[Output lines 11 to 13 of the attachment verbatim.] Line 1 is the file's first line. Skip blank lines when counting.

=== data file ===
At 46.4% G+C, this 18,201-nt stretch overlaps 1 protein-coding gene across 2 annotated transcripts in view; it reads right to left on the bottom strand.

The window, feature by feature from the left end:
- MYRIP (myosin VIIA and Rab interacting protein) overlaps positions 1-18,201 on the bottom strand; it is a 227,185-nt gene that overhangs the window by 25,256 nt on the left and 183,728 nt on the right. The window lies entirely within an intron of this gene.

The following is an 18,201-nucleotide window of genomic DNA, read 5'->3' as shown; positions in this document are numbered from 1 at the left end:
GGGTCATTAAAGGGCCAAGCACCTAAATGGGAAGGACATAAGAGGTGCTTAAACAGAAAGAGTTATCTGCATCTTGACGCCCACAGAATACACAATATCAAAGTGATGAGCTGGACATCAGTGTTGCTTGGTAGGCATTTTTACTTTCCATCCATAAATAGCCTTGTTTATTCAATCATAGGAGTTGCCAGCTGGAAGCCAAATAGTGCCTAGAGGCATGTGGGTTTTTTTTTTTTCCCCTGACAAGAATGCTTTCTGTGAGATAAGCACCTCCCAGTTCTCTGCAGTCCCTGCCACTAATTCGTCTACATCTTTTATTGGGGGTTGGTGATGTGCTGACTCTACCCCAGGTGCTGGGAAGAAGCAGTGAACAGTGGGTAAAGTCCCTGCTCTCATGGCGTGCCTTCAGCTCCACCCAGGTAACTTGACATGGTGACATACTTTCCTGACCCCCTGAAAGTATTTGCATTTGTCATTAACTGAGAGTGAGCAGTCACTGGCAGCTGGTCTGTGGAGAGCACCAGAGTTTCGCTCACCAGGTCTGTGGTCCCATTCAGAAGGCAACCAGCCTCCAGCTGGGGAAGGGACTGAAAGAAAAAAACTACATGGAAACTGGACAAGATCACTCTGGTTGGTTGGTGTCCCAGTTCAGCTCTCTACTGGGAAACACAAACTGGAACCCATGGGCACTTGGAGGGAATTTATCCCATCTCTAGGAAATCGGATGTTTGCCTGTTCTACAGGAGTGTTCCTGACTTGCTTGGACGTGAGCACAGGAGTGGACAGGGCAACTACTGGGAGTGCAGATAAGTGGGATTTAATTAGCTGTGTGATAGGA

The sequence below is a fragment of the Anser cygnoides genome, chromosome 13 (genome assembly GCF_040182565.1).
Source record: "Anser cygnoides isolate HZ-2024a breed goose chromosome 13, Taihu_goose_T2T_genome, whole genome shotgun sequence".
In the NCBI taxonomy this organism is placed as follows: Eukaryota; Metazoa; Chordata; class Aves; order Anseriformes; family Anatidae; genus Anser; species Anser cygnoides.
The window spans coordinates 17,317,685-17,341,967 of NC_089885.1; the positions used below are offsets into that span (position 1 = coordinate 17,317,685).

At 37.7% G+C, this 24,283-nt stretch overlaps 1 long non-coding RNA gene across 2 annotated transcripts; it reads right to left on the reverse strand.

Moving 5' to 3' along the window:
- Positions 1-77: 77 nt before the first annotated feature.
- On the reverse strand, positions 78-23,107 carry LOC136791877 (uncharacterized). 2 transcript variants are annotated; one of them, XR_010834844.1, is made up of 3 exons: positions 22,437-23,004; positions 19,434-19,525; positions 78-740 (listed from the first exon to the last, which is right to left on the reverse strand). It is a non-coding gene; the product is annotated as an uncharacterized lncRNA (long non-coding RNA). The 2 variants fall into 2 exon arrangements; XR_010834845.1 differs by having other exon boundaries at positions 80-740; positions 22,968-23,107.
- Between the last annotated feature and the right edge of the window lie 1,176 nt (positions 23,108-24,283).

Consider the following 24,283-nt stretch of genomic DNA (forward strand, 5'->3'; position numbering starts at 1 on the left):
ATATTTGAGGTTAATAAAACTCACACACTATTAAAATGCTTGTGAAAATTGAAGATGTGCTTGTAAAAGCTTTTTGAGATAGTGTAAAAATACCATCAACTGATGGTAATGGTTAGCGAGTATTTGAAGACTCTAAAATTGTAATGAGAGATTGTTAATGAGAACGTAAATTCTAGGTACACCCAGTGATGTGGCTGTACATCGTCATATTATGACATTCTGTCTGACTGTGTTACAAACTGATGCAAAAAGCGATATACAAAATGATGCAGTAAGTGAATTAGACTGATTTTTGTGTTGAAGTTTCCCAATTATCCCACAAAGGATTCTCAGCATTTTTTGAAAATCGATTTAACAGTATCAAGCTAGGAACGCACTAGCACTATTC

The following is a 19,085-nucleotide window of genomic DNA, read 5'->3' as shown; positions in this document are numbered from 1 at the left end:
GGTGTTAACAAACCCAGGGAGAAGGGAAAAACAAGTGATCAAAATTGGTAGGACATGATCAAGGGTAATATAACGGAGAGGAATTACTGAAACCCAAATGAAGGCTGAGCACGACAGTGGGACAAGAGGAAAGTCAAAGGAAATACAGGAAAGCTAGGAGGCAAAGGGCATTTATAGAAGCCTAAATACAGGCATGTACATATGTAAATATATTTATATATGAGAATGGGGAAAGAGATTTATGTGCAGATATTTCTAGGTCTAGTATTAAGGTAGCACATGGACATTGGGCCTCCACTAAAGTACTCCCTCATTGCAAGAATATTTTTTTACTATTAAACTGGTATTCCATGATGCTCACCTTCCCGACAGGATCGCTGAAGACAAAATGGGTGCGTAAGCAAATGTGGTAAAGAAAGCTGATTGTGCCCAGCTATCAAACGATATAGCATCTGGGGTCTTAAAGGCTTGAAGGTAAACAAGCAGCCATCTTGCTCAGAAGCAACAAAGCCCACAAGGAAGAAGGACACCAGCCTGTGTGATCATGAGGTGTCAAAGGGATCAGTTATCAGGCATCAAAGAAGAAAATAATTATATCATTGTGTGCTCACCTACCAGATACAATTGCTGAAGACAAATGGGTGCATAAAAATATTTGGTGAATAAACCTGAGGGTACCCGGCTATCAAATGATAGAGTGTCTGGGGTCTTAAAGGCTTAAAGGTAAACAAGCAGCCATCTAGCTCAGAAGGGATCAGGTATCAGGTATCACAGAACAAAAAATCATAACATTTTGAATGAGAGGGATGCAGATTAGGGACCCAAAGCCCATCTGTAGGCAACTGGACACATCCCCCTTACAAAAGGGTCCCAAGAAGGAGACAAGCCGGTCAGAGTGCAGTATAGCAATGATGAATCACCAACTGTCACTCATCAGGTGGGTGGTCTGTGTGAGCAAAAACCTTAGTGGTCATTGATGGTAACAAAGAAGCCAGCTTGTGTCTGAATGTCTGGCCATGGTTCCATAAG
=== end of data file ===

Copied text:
Moving 5' to 3' along the window:
- Positions 1-77: 77 nt before the first annotated feature.
- On the reverse strand, positions 78-23,107 carry LOC136791877 (uncharacterized). 2 transcript variants are annotated; one of them, XR_010834844.1, is made up of 3 exons: positions 22,437-23,004; positions 19,434-19,525; positions 78-740 (listed from the first exon to the last, which is right to left on the reverse strand). It is a non-coding gene; the product is annotated as an uncharacterized lncRNA (long non-coding RNA). The 2 variants fall into 2 exon arrangements; XR_010834845.1 differs by having other exon boundaries at positions 80-740; positions 22,968-23,107.